By Maggie Chetty
Scottish Socialists for Independence (SSI) have been exploring a variety of themes/events in their efforts to win undecided voters to the Yes Campaign. We have been very aware of the need to woo traditional Labour voters and some former trade unionists and activists to the position that a vote for Independence is a vote for a new start and an opportunity to turn our backs on the negativity and disappointment of the Thatcher and Blair years. Something that has characterised methods of organisation in the glory days of the seventies and eighties has been that of the Broad Left –building the broadest coalitions of workers and communities in the best Labour movement traditions.
Those of us who were activists with the Scottish Immigrant Labour Council (later Scottish International Labour Council) worked with the Indian Workers Association, Pakistan Social and Cultural Society, shop stewards committees and Labour and Communist Party branches to challenge racist and fascist ideas and to build links between black and ethnic minority communities and the trade union and labour movement. We carried out campaigning against the growing trend of restrictive and racist immigration legislation, supported the struggles of Asian workers in Loughborough, Bradford and Grunwick and held International nights to celebrate the diversity of working class cultures.
Many of us also campaigned against apartheid South Africa during those Thatcher years when the likelihood of success seemed slim but the drive from Scottish comrades that combined with the international movement across the world and in South Africa saw success, with the release of Nelson Mandela in February 1990 and the negotiations for a multi-ethnic bourgeois-democratic Government in South Africa. A source of enduring pride for Scottish comrades was the visit of Nelson Mandela to Glasgow to accept the Freedom of Nine Cities in the UK and to acknowledge Glasgow’s initial effort and campaign.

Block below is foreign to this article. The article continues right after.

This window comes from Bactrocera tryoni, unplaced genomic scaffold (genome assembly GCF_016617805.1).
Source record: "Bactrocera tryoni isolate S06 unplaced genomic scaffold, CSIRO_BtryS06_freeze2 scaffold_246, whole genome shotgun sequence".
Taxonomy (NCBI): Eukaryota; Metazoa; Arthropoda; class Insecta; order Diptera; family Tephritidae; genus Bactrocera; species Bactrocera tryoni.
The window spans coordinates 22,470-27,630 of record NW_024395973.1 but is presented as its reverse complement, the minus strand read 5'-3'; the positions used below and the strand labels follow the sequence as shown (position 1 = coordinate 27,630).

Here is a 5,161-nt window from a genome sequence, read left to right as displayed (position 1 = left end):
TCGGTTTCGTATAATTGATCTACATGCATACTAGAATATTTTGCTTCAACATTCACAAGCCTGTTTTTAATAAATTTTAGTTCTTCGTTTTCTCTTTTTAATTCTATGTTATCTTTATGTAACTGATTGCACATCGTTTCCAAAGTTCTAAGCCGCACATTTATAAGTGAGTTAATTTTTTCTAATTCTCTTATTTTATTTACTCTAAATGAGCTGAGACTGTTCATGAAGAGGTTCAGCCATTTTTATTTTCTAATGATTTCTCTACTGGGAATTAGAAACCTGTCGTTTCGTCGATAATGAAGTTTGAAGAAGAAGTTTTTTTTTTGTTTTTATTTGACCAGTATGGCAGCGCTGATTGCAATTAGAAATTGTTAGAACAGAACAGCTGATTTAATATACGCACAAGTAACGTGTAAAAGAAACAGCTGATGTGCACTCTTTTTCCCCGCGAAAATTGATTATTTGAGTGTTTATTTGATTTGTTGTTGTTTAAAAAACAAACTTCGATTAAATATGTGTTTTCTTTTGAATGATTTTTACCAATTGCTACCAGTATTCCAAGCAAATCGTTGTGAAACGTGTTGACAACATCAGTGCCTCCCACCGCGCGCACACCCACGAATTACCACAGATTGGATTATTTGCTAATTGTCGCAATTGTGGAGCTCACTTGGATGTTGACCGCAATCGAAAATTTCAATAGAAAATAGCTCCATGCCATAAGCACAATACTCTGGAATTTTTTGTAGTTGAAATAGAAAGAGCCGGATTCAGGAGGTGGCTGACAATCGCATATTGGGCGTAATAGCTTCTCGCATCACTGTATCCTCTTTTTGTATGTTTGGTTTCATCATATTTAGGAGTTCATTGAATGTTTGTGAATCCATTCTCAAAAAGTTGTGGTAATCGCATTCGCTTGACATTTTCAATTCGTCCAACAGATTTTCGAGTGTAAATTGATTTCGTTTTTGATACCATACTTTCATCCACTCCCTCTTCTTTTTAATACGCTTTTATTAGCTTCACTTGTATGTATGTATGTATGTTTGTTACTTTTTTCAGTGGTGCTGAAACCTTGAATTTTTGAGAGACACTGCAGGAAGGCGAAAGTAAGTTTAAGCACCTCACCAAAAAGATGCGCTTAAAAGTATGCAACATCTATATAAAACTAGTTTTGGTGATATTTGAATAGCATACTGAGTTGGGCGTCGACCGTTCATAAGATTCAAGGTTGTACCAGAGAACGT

Other great examples of internationalism and working class solidarity saw the UCS shop stewards win a marvellous victory in saving shipyards on the Clyde against the Edward Heath Government with the support of workers from across the length and breadth of the UK and from across the World.
With this in mind I think it is fair to say that traditions of internationalism and solidarity have deep roots in Scottish culture without any sense of triumphalism or ‘Wha’s like us’ sentiment . It is simply a fact of life and those in the Labour Movement who refuse to vote for Independence on the ground of their self-professed ‘internationalism’ are misguided.
So on Sunday 16th February 2014 we shall welcoming Councillor Feargal Dalton SNP, Dr Serjinder Singh Zafar Hakim of the STUC’S One Workplace Equal RightsProject, LouIse Robertson of West Dunbartonshire’s Women for Independence, Alasdair Gray, writer/ Artist and Scottish and Irish musicians at Partick Bowling Club 30 Fortrose Street G11 5NS.This will be an evening of discussion, poetry and Music around the theme of ‘Culture and Independence’ (£5/3)
Those of us who campaigned in the seventies and eighties for an equal society including ethnicity class and gender, are horrified to see the current campaigns of the Westminster Government to undermine equality legislation. An independent Scotland could provide an alternative vision for brothers and sisters everywhere.